NEW YORK (CBSNewYork) – The fight is finally over.
The president was joined in the Rose Garden by 200 first responders, family members and survivors.
“To every 9/11 hero: You poured out your heart, your sweat, your soul and everything you had for your country,” he said Monday.
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It was a hard won battle for those who have been suffering from 9/11-related illnesses.
“Over the last two decades, you have endured hardship with amazing grace and incredible grit,” said Trump.
Firefighter Joe Makay spent endless hours on the pile at Ground Zero.
“A lot of emotion. It’s been a long fight down in DC. To have the people that walked the halls with us – like Lou and Pfeifer, them being gone, and us carrying on their fight,” he told CBSN New York before the signing.
CBSN New York: 9/11 First Responder, Family Member On Significance Of Signing
Mary Jane Greco, wife of first responder Paul Greco, said, “At least this is bringing some form of peace of mind to everybody.”
“Tens of thousands of people are going to be helped now with this bill passing,” Makay added.
Ray Pfeifer’s Sister Talks About Signing Of 9/11 Victim Compensation Bill
The bill calls for extending the 9/11 Victim Compensation Fund through 2092 and an additional $10.2 billion in payments over the next 10 years.
Funding for the bill also covers construction and iron workers who spent weeks and months helping with the recovery and cleanup, as well as students and others who were in the area and suffered from 9/11-related illnesses.
Before Congress passed and the president signed the bill, payouts to victims were at risk of being slashed by 70% as the fund ran out of money.
“We have already lost too many 9/11 heroes, and sadly, many more will become sick and die in the years to come. But now, because this bill is finally the law of the land, our 9/11 first responders, survivors, and their families can finally have some peace of mind as they continue to fight through their illnesses linked to the 9/11 attacks,” Sen. Kirsten Gillibrand (D-N.Y.) said in a statement Monday. “We will never forget the sacrifice they made for us, and I am grateful to every single person who helped pass this bill and to President Trump for signing it quickly into law.”
“After 9/11, to see the way the country came together, it put wind in our sails,” Makay said.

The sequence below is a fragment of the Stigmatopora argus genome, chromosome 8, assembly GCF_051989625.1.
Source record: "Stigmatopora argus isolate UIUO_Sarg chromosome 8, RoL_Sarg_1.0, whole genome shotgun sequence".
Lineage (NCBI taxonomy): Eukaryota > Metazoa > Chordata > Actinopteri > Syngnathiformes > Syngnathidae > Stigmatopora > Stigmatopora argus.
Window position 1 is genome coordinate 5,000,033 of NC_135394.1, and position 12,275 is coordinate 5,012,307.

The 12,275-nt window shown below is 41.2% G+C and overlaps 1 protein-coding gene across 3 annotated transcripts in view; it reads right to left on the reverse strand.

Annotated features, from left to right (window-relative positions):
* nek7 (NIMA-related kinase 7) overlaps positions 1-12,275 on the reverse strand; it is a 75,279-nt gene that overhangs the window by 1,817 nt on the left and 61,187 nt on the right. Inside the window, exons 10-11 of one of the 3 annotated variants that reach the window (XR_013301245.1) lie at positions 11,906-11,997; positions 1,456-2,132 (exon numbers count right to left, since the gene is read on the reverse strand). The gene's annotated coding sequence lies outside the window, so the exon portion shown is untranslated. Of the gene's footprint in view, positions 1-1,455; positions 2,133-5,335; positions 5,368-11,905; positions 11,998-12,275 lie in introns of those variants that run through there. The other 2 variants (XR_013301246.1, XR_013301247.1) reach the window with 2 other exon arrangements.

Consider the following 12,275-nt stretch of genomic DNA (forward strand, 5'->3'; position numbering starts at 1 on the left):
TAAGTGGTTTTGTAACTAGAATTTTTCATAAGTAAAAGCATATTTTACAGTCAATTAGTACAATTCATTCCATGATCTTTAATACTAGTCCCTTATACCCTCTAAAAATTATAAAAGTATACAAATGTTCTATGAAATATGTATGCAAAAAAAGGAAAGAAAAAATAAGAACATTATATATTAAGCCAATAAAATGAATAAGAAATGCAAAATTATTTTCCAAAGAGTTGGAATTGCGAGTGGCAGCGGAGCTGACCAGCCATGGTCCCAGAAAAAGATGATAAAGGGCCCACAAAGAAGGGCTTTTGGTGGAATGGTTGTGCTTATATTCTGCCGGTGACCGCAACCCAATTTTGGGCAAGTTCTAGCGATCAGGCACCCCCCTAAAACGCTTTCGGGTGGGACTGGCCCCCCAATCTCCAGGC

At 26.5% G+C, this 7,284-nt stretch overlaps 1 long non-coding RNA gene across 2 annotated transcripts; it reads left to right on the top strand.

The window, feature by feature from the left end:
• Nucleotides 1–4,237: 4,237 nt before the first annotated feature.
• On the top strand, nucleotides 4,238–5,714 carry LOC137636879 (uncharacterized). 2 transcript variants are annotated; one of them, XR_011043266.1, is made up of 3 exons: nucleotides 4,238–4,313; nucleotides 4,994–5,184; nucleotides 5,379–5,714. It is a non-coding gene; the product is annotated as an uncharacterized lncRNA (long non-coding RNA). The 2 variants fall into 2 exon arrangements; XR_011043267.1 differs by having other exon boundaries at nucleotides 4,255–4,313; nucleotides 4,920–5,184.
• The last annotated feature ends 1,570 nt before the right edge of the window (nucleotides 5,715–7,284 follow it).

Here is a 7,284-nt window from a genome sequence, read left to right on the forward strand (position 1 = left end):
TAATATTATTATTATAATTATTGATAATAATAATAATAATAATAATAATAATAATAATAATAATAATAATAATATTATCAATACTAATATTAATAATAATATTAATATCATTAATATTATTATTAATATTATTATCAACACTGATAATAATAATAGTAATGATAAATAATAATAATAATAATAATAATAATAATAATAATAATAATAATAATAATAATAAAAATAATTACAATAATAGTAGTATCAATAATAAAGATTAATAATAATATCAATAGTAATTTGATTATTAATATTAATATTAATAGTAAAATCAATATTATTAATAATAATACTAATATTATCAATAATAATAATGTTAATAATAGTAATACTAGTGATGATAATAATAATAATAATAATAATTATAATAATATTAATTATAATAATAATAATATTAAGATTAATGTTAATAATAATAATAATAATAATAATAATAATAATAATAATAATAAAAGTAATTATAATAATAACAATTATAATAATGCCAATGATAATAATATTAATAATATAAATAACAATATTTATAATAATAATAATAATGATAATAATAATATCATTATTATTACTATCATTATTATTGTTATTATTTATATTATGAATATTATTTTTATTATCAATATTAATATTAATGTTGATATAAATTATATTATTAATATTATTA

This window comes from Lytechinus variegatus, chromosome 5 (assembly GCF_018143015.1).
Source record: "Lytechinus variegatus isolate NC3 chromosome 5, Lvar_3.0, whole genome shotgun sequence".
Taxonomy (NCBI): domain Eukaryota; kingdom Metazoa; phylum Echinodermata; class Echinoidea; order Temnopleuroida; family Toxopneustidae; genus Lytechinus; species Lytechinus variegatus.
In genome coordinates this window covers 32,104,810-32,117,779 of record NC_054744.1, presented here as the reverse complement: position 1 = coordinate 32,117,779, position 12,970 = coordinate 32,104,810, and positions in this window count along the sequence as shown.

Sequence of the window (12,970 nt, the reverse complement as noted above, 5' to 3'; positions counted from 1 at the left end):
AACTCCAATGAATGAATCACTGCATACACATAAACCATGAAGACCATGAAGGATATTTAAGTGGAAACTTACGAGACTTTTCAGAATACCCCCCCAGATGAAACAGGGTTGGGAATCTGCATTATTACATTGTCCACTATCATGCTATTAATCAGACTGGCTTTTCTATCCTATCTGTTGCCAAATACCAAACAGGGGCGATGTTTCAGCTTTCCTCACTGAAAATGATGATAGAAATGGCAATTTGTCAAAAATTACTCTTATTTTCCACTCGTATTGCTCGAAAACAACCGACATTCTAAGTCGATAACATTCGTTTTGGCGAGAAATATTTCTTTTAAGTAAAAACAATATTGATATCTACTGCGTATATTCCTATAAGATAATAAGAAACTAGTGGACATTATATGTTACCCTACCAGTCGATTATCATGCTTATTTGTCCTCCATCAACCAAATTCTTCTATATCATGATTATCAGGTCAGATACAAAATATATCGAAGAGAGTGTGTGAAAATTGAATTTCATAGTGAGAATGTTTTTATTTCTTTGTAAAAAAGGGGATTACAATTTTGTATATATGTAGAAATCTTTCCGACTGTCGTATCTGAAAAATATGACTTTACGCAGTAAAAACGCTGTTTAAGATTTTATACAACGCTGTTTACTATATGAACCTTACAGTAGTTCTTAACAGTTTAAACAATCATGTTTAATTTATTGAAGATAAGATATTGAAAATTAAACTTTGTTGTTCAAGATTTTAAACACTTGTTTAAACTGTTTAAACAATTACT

Caryn Pfeifer, wife of Ray Pfeifer, was also present as Trump signed the bill. Her joy was evident.
“Ray is looking down on us now, and he’s just so proud that this finally got done. Everybody is at peace now. The 9/11 heroes can now rest in peace,” she told CBS2’s Tony Aiello.
Before he died from a 9/11-related illness, Pfeifer advocated tirelessly for funds to support people made ill by exposure to toxins after the attack. The numbers are huge.
- You can learn more about the Ray Pfiefer Foundation and make a donation by clicking here.
More than 22,000 claims have already been awarded by the Victim Compensation Fund, and more than 17,000 additional claims are currently under review.
Experts say 9/11 first responders and recovery workers have cancer incidence 11% higher than the general population.
“Our nation owes each of you a profound debt that no words or deeds will ever repay, but we can and we will keep our nation’s promise to you,” Trump said.
“Everybody knows that it’s taken care of, all the family members and everybody else who was sick, who was struggling to help maybe pay for their bills. Guys who are in hospice right now, they know that they can go easy,” 9/11 first responder Brian McGuire said.
Caryn Pfeifer gave her husband’s FDNY shield to Trump as a thank you. She wears his number, 8909, around her neck. The number is now assigned to her son, FDNY firefighter Terence Pfeifer.
“I think politics aside, everyone got together and they did the right thing, what needed to be done. These 9/11 heroes deserve this, and it’s just amazing they got together and did this,” he said.
The bill was a bipartisan effort, but no elected Democrats attended Monday’s event.
Congressman Max Rose’s office says he was not invited. Sen. Chuck Schumer was notified late Saturday, but chose to fulfill a commitment in upstate New York.